Simon, now clad in a ill-fitting robe of roughly woven cloth, was shoved none too gently to the floor. He was in a simple, dimly lit chamber constructed with the smooth purple metal that typified Covenant interior decorating. As he gazed about the dirt-specked floor around him, a single name flashed within him.
“Cassandra?” he whispered desperately.
“I’m here, Simon.”
She was huddled beside him in similar garb, hunched and shivering from the cryo pod she had undoubtedly come from. Something within Simon desperately wanted to help stop the shivering, but he was so cold himself...
He pulled the robe tighter around himself as the two of them sat in silence, waiting for something to happen. Simon kept sneaking glances in Cassandra’s direction. She did not return any, instead keeping her gaze focused on the ground before her.
After several minutes spent in this manner, the door before them beeped and slid open, admitting three Sanghelli in full combat armor. At once Simon’s conditioned mind sprang into action, analyzing their weapons (Plasma Rifles and Energy Swords), their ranks (two blue-clad Minors and a single golden Zealot), and the different parts of their body. The head was where the shields were weakest, but for one as inaccurate as Simon the best place to shoot for was the chest. Once this product of years of combat training ended, the true Simon emerged and began scanning the room for a means of cover and escape. After this search had failed to produce any viable results, he remembered where he was and the circumstances under which he and Cassandra had come to be with the Sanghelli.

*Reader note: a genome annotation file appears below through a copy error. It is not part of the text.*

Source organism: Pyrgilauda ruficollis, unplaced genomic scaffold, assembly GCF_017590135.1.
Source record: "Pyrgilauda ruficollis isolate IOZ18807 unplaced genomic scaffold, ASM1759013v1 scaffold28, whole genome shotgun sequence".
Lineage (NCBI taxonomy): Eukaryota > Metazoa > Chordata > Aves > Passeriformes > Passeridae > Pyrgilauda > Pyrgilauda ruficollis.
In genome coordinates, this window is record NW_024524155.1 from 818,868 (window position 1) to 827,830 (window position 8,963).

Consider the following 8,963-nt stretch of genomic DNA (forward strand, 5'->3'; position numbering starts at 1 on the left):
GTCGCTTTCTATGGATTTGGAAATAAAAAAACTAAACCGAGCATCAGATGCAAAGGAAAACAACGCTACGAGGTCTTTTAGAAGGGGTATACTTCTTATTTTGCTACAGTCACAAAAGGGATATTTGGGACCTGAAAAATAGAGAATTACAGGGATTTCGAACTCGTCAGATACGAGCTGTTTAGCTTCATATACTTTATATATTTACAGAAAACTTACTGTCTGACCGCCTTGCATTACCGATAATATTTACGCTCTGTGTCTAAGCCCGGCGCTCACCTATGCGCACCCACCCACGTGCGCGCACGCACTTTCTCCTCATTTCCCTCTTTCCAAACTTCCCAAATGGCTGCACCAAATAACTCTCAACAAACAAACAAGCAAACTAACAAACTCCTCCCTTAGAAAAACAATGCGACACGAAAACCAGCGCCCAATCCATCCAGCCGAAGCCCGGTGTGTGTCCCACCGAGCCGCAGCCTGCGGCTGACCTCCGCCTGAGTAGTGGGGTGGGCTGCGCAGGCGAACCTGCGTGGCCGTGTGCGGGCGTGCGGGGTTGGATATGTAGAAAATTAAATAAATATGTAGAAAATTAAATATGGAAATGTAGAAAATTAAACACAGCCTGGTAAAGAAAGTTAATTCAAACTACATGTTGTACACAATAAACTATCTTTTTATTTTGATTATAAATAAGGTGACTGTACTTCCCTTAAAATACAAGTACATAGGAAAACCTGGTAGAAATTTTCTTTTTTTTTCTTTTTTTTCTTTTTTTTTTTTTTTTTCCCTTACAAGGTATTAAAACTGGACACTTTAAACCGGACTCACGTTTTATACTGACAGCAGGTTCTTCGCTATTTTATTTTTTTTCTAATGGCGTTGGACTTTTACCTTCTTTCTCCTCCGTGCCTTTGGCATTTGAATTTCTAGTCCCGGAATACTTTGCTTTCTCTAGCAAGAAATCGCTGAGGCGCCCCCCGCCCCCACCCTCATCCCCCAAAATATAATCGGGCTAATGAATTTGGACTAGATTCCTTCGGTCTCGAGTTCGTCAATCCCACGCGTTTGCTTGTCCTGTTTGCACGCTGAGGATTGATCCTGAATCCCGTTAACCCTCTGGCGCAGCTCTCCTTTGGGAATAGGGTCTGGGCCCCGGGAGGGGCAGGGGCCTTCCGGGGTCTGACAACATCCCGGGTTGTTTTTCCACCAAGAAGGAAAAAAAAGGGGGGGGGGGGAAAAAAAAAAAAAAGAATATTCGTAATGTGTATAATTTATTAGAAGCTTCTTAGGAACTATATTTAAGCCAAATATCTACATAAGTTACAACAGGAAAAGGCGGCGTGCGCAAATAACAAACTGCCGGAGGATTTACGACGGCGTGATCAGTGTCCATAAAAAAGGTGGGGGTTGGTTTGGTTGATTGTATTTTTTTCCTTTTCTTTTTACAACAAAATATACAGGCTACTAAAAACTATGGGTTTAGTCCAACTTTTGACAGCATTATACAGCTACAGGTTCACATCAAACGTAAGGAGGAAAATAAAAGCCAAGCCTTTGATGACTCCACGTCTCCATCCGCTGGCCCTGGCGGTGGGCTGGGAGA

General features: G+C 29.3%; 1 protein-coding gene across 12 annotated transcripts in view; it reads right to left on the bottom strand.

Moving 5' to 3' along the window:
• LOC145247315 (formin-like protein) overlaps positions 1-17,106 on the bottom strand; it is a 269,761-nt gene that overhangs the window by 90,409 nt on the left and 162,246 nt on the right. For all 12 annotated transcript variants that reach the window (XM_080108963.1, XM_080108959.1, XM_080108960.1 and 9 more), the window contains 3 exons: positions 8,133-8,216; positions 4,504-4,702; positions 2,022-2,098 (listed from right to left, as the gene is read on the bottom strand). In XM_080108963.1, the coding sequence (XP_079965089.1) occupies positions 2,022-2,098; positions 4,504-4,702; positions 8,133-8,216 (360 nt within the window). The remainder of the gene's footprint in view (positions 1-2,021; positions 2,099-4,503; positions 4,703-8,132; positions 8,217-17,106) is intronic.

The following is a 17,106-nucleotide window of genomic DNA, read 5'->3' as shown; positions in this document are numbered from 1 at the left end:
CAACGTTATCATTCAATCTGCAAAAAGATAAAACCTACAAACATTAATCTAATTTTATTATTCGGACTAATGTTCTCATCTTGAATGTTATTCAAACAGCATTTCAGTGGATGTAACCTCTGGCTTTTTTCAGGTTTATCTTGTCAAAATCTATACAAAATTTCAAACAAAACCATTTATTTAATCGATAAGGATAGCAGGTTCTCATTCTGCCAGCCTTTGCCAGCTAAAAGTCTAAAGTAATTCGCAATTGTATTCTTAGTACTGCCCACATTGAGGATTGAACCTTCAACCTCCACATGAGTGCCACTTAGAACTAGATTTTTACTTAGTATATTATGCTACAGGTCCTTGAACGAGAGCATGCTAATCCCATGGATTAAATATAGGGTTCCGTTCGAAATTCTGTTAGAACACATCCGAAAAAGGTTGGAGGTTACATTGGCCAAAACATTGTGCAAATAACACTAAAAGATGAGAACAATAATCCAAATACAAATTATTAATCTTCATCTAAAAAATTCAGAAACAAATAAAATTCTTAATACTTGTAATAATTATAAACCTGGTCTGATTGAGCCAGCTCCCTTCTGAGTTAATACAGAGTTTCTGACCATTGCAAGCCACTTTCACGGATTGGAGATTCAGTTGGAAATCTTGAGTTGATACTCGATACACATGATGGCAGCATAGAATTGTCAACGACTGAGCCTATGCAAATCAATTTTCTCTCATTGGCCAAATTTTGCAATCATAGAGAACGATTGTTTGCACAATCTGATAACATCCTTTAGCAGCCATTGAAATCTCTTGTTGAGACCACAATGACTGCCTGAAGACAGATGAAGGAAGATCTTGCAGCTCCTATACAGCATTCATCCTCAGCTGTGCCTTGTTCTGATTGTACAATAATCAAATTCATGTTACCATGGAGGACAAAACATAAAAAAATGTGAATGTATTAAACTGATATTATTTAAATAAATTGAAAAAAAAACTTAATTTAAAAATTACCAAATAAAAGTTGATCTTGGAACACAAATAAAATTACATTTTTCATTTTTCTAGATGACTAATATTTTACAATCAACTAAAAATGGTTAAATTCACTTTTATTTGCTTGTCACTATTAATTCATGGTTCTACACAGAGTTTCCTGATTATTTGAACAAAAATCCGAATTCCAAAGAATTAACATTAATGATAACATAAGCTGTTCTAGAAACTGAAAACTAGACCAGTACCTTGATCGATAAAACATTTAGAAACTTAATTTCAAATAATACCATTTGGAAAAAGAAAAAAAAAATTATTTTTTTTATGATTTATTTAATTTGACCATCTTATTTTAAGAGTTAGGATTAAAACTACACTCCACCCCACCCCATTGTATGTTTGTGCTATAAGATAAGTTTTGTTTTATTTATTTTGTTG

Memories that hadn’t existed in the netherworld from which he had emerged flooded back to him.
We’ll fight for you when you really need us...
Although a pang of fear slashed through him at the realization that he would be going into battle and danger once again, another pang spoke in tones of relief. Such a development assured him once and for all that he was getting a second chance at life.
The two minors flanked the doors, folding their well muscled arms over their chests. The Zealot himself gazed down at the trembling forms at his feet. Although Simon was no expert at identifying Sanghelli facial expressions, he could have sworn that the creature was sneering at him.